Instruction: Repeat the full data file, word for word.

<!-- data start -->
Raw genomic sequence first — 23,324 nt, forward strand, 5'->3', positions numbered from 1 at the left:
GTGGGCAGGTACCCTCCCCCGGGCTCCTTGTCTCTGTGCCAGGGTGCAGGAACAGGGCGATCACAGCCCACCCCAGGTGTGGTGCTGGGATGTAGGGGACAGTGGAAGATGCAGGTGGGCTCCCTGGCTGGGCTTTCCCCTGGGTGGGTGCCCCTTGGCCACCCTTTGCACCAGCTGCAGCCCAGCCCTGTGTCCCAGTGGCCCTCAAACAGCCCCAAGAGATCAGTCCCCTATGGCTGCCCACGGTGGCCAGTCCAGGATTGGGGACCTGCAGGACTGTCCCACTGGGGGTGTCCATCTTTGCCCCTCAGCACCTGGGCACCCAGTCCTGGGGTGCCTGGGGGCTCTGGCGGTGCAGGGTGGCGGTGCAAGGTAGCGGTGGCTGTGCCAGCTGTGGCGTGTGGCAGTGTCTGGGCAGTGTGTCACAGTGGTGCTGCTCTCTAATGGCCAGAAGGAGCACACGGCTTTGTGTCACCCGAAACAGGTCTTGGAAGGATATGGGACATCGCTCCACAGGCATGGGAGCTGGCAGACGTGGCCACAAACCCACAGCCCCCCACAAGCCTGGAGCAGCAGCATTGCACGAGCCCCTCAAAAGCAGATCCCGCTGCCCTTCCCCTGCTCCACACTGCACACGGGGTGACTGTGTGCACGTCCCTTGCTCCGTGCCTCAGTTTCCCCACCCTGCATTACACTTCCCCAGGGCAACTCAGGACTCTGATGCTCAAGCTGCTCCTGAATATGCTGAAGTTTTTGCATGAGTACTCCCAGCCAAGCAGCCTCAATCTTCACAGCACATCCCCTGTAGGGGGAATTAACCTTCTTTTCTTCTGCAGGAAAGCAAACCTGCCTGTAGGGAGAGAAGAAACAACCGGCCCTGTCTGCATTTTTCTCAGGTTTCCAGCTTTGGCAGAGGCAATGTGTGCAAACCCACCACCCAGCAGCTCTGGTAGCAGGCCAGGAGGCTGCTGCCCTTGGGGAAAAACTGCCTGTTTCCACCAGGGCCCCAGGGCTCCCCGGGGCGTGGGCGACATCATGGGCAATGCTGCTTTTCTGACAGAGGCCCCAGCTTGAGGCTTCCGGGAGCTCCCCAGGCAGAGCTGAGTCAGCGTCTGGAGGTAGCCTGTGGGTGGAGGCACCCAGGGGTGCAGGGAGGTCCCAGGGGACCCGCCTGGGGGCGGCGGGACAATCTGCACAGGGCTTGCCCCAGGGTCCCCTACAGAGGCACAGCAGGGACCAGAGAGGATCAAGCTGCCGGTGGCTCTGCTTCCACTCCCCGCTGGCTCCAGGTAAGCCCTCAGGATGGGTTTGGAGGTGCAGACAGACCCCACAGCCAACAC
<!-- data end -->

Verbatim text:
Raw genomic sequence first — 23,324 nt, forward strand, 5'->3', positions numbered from 1 at the left:
GTGGGCAGGTACCCTCCCCCGGGCTCCTTGTCTCTGTGCCAGGGTGCAGGAACAGGGCGATCACAGCCCACCCCAGGTGTGGTGCTGGGATGTAGGGGACAGTGGAAGATGCAGGTGGGCTCCCTGGCTGGGCTTTCCCCTGGGTGGGTGCCCCTTGGCCACCCTTTGCACCAGCTGCAGCCCAGCCCTGTGTCCCAGTGGCCCTCAAACAGCCCCAAGAGATCAGTCCCCTATGGCTGCCCACGGTGGCCAGTCCAGGATTGGGGACCTGCAGGACTGTCCCACTGGGGGTGTCCATCTTTGCCCCTCAGCACCTGGGCACCCAGTCCTGGGGTGCCTGGGGGCTCTGGCGGTGCAGGGTGGCGGTGCAAGGTAGCGGTGGCTGTGCCAGCTGTGGCGTGTGGCAGTGTCTGGGCAGTGTGTCACAGTGGTGCTGCTCTCTAATGGCCAGAAGGAGCACACGGCTTTGTGTCACCCGAAACAGGTCTTGGAAGGATATGGGACATCGCTCCACAGGCATGGGAGCTGGCAGACGTGGCCACAAACCCACAGCCCCCCACAAGCCTGGAGCAGCAGCATTGCACGAGCCCCTCAAAAGCAGATCCCGCTGCCCTTCCCCTGCTCCACACTGCACACGGGGTGACTGTGTGCACGTCCCTTGCTCCGTGCCTCAGTTTCCCCACCCTGCATTACACTTCCCCAGGGCAACTCAGGACTCTGATGCTCAAGCTGCTCCTGAATATGCTGAAGTTTTTGCATGAGTACTCCCAGCCAAGCAGCCTCAATCTTCACAGCACATCCCCTGTAGGGGGAATTAACCTTCTTTTCTTCTGCAGGAAAGCAAACCTGCCTGTAGGGAGAGAAGAAACAACCGGCCCTGTCTGCATTTTTCTCAGGTTTCCAGCTTTGGCAGAGGCAATGTGTGCAAACCCACCACCCAGCAGCTCTGGTAGCAGGCCAGGAGGCTGCTGCCCTTGGGGAAAAACTGCCTGTTTCCACCAGGGCCCCAGGGCTCCCCGGGGCGTGGGCGACATCATGGGCAATGCTGCTTTTCTGACAGAGGCCCCAGCTTGAGGCTTCCGGGAGCTCCCCAGGCAGAGCTGAGTCAGCGTCTGGAGGTAGCCTGTGGGTGGAGGCACCCAGGGGTGCAGGGAGGTCCCAGGGGACCCGCCTGGGGGCGGCGGGACAATCTGCACAGGGCTTGCCCCAGGGTCCCCTACAGAGGCACAGCAGGGACCAGAGAGGATCAAGCTGCCGGTGGCTCTGCTTCCACTCCCCGCTGGCTCCAGGTAAGCCCTCAGGATGGGTTTGGAGGTGCAGACAGACCCCACAGCCAACAC